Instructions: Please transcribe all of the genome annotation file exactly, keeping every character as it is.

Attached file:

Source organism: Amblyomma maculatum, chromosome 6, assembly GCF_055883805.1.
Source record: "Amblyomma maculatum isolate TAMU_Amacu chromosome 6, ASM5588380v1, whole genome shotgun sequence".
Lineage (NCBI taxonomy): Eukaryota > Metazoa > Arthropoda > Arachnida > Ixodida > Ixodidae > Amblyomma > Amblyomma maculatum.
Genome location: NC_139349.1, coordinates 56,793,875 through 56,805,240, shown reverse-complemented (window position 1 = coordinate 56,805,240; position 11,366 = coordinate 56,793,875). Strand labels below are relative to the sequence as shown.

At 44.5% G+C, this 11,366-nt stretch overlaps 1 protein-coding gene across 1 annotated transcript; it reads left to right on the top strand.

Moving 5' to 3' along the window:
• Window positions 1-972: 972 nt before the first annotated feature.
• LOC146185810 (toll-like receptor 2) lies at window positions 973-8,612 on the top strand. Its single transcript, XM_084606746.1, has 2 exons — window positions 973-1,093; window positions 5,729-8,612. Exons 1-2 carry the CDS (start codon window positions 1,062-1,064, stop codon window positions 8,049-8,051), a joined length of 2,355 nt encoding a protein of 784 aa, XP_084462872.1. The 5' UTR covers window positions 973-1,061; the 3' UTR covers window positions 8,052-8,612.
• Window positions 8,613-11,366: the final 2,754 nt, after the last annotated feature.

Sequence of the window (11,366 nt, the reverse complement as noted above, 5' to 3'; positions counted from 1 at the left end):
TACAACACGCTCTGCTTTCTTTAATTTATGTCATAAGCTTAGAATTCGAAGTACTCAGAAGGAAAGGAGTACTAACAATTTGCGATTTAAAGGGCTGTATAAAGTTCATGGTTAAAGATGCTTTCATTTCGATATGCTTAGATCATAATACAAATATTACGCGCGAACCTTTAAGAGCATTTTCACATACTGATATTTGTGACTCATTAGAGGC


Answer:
Source organism: Amblyomma maculatum, chromosome 6, assembly GCF_055883805.1.
Source record: "Amblyomma maculatum isolate TAMU_Amacu chromosome 6, ASM5588380v1, whole genome shotgun sequence".
Lineage (NCBI taxonomy): Eukaryota > Metazoa > Arthropoda > Arachnida > Ixodida > Ixodidae > Amblyomma > Amblyomma maculatum.
Genome location: NC_139349.1, coordinates 56,793,875 through 56,805,240, shown reverse-complemented (window position 1 = coordinate 56,805,240; position 11,366 = coordinate 56,793,875). Strand labels below are relative to the sequence as shown.

At 44.5% G+C, this 11,366-nt stretch overlaps 1 protein-coding gene across 1 annotated transcript; it reads left to right on the top strand.

Moving 5' to 3' along the window:
• Window positions 1-972: 972 nt before the first annotated feature.
• LOC146185810 (toll-like receptor 2) lies at window positions 973-8,612 on the top strand. Its single transcript, XM_084606746.1, has 2 exons — window positions 973-1,093; window positions 5,729-8,612. Exons 1-2 carry the CDS (start codon window positions 1,062-1,064, stop codon window positions 8,049-8,051), a joined length of 2,355 nt encoding a protein of 784 aa, XP_084462872.1. The 5' UTR covers window positions 973-1,061; the 3' UTR covers window positions 8,052-8,612.
• Window positions 8,613-11,366: the final 2,754 nt, after the last annotated feature.

Sequence of the window (11,366 nt, the reverse complement as noted above, 5' to 3'; positions counted from 1 at the left end):
TACAACACGCTCTGCTTTCTTTAATTTATGTCATAAGCTTAGAATTCGAAGTACTCAGAAGGAAAGGAGTACTAACAATTTGCGATTTAAAGGGCTGTATAAAGTTCATGGTTAAAGATGCTTTCATTTCGATATGCTTAGATCATAATACAAATATTACGCGCGAACCTTTAAGAGCATTTTCACATACTGATATTTGTGACTCATTAGAGGC